First published: May 2020
Walking, specifically for exercise, has been the most popular new activity with three in ten (30%) introducing this into their lockdown regimes. Following walking, the next most popular exercises people have taken up are: jogging, yoga, HIIT, running, home treadmill, weights and cycling outdoors.
Encouragingly, of those who have become more active over the past few weeks, either increasing exercise levels or taking up a new form of exercise, 8 out of 10 (81%) say they will try to continue with their new exercise regime once life returns to a ‘new normal’.
The survey, we commissioned, shows how Brits are making a concerted effort to look after their physical health during lockdown, and shines a light on some of the mishaps people have had, as well as the beneficial effects people are feeling from exercise on their mental health during these challenging times.
With almost two thirds (64%) of those exercising often doing so at home, it seems it's not always quite as straightforward as when going to the gym. Almost one fifth (18%) have accidentally knocked into furniture, many have dealt with unwelcome interruptions in the form of pets trying to play (15%), deliveries at the door (14%) and children wanting to join in (13%). One in 10 (10%) has been laughed at by their family members or housemates.
It also seems we’ve become quite creative with exercise at home, with almost a third (31%) of Brits substituting household objects for gym equipment to support their workouts. Of those using household items in their workouts, just under half (48%) have incorporated their stairs, almost a third have used chairs (31%) and a quarter have used cushions (26%) or tins of food (24%) whilst working out. One in 10 have also found a dual purpose for wine bottles (12%) or bags of sugar and flour (11%), using these in place of traditional weights.
For the majority of Brits exercising during lockdown though, the benefits are not just physical. Of those who have carried out some form of exercise over the past six weeks, three quarters (75%) say that exercise has helped them better cope mentally with the disruptive impact that lockdown has had on their day-to-day lives.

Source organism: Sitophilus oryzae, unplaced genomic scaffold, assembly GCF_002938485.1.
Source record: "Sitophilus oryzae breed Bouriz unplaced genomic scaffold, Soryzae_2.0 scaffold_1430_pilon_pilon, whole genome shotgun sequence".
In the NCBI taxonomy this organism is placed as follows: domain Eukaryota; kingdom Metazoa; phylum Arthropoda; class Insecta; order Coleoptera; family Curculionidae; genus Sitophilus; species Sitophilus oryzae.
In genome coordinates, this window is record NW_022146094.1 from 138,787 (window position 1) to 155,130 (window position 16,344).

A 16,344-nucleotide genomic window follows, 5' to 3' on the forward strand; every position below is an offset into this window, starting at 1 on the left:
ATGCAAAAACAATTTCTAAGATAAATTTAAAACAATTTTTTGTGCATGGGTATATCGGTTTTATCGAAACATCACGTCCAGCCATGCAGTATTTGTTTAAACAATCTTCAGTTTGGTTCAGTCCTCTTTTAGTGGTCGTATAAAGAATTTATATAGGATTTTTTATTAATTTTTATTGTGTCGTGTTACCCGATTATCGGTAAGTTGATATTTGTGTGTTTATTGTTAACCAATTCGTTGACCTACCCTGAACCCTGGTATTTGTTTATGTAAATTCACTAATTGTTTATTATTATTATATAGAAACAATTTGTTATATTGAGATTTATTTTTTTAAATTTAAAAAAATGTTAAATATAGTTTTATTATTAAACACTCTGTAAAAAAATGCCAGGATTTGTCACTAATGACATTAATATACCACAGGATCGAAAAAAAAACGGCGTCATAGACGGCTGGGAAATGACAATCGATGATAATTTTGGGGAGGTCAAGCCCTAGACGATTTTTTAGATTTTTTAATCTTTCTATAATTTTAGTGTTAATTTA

Our Professional Head of Emotional Wellbeing, Brendan Street, said: “The current pandemic not only poses a risk to our physical health, but also to our mental health. In addition to social isolation or distancing, many are also dealing with increased levels of worry over loved ones health, employment and finances, which can take a toll on mental health. The benefits of exercise on our mental health have long been known, but now, more than ever, we can utilise this benefit to maintain mental fitness during these uncertain times.”
With over a third (36%) of people believing their mental health has got worse since the start of the lockdown, this is most apparent within the 18 to 24 year age group, with over half (55%) feeling their mental health has worsened. Interestingly, half of this age group (50%) are failing to get more than 2 hours of exercise a week, missing the NHS guidelines of 150 minutes of exercise a week for adults aged 19-64.*
This is in contrast to the over 65s, nearly half of whom (47%) are getting more than 3 hours exercise a week, meeting the 150 minutes of moderate intensity activity a week recommendations set out by the NHS for adults aged 65 and older.** Only one fifth (17%) of over 65s reported feeling that their mental health has deteriorated in the past six weeks.
We have a range of online tools to help people maintain and improve both their physical and mental wellbeing. Our My Wellbeing App allows people of all ages and abilities to access programmes and workouts to do from home - including wellbeing content from our experts - all in one convenient place. Normally only available to members, we have made the app available for anyone to download and use.
If you’re looking for inspiration to vary your daily exercise regime, visit our building a healthier nation at home hub, which includes a range of workout videos, as well as emotional wellbeing advice and support for parents and kids to keep them healthy and motivated. Or follow one of our online home workout videos, such as this high intensity workout which has been specifically created so as to use no equipment and can therefore be done anytime anywhere.
Those looking for support with their emotional wellbeing can now access a range of flexible, effective psychological therapies including, Cognitive Behavioural Therapy (CBT) sessions, counselling, interpersonal therapy, and access to psychiatric assessment, all of which can be delivered safely and effectively by phone, video or email for flexibility and privacy. For more information visit here.
Last updated Monday 14 June 2021
First published on Sunday 10 May 2020